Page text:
After a successful decade of experimenting, a Monsanto Company employee named M. George Craford made the biggest discovery: the color wheel. By using two Gallium Phosphide chips—one red and one green – he was able to produce an LED that emitted a pale yellow light. As it just so happens – Monsanto Company was the first to produce LED lights on a large scale for mass consumption. Craford was able to invent an LED light that emitted a light about ten times brighter than Nick Holonyak, Jr’s LED. Perhaps our good friend M. George Craford deserves a snappy nickname, too – perhaps “Father of the 10x Brighter LED”.

Super-Bright LEDs: First Gen

Scientists during the 1970’s started only exclusively using Gallium Phosphide to make LEDs – this emitted a pale green light and by the end of the decade resulted in an improved version of LED that could produce pure green light. A company by the name of Fairchild Optoelectronics began creating low-cost devices using LEDs and the lights gained great popularity.

After the LEDs big break in the ‘70’s, research and development work on the LED only intensified. Soon, first generations of super-bright yellow, red, and green LEDs emerged in the ‘80’s. By the 90’s, scientists had begun experimenting with the compound Indium Gallium Aluminum Phosphide (try to say that three times fast) and had produced even brighter LED lights. In 1994, prolific inventor Shuji Nakamura invented ultra-bright blue LEDs with Gallium Nitride and soon afterwards, created a high-intensity green and blue LED with the help of the compound Indium Gallium Nitride. The ultra-bright blue LED Nakamura became the foundation for the development of the white LED we’ve all come to know and love today. It’s cost-effectiveness and functionality made it a perfect choice for commercial and manufacturing operations. By coating the blue light-producing chip with fluorescent phosphors, the diode had the capability to emit bright white light. Shuji Nakamura later won the Nobel Prize in Physics in 2014 for this discovery and his singular role in advancing the technology we all use today.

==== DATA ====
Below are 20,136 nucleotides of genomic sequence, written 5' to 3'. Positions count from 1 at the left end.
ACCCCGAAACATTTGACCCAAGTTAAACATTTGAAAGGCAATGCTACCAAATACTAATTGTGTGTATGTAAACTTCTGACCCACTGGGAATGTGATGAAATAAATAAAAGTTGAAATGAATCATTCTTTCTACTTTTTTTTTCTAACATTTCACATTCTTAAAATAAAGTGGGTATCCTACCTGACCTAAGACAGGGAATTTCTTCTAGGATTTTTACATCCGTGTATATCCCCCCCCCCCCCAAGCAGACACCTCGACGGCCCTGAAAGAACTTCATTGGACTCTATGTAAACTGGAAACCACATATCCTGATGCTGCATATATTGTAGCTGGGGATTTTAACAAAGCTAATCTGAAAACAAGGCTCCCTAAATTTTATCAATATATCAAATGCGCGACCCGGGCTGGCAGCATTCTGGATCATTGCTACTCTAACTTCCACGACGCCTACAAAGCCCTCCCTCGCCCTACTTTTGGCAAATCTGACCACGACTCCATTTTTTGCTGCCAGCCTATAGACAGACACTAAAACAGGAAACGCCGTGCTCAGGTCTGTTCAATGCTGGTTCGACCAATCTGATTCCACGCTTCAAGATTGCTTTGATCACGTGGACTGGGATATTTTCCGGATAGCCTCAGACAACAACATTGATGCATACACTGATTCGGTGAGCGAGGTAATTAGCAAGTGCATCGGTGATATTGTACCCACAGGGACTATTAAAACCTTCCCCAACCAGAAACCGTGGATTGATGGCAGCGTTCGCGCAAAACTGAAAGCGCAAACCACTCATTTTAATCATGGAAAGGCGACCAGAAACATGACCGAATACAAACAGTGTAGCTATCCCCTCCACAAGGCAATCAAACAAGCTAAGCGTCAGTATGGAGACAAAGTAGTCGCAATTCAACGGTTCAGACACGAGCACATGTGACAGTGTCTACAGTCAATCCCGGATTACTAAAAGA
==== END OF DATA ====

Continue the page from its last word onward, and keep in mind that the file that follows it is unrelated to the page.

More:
Once the word was out about the white LEDs impressive results, the U.S. Department of Energy saw it as a cost-effective opportunity for business owners to light their work and commercial spaces and greatly encouraged its development. Today, that “encouragement” brought forth the modern LED light. Over 100 years in the making, today’s LED light is seven times more efficient than more traditional incandescent light bulbs and can generate light that lasts 25 times longer while using 80% less energy than their incandescent counterparts. Not too shabby. But, scientists are not ready to hang their hat on this technology yet. Research in the LED continues still. Today, scientists are working to produce a completely pure violet and ultraviolet “black” light. We can’t wait to see what comes next.

Here at Fenix Lighting, we only use the latest LED light technology in our flashlights. This makes them more durable, longer lasting, and more energy efficient than incandescent lights sources. We have some of the very brightest, toughest LED lights on the market. Every single flashlight, headlamp or lantern comes with a full warranty guarantee, meaning that if something were to possibly malfunction with your light’s LED system, our knowledgeable team can get to the root of the problem and repair it. Check out our full inventory of LED-powered lighting solutions.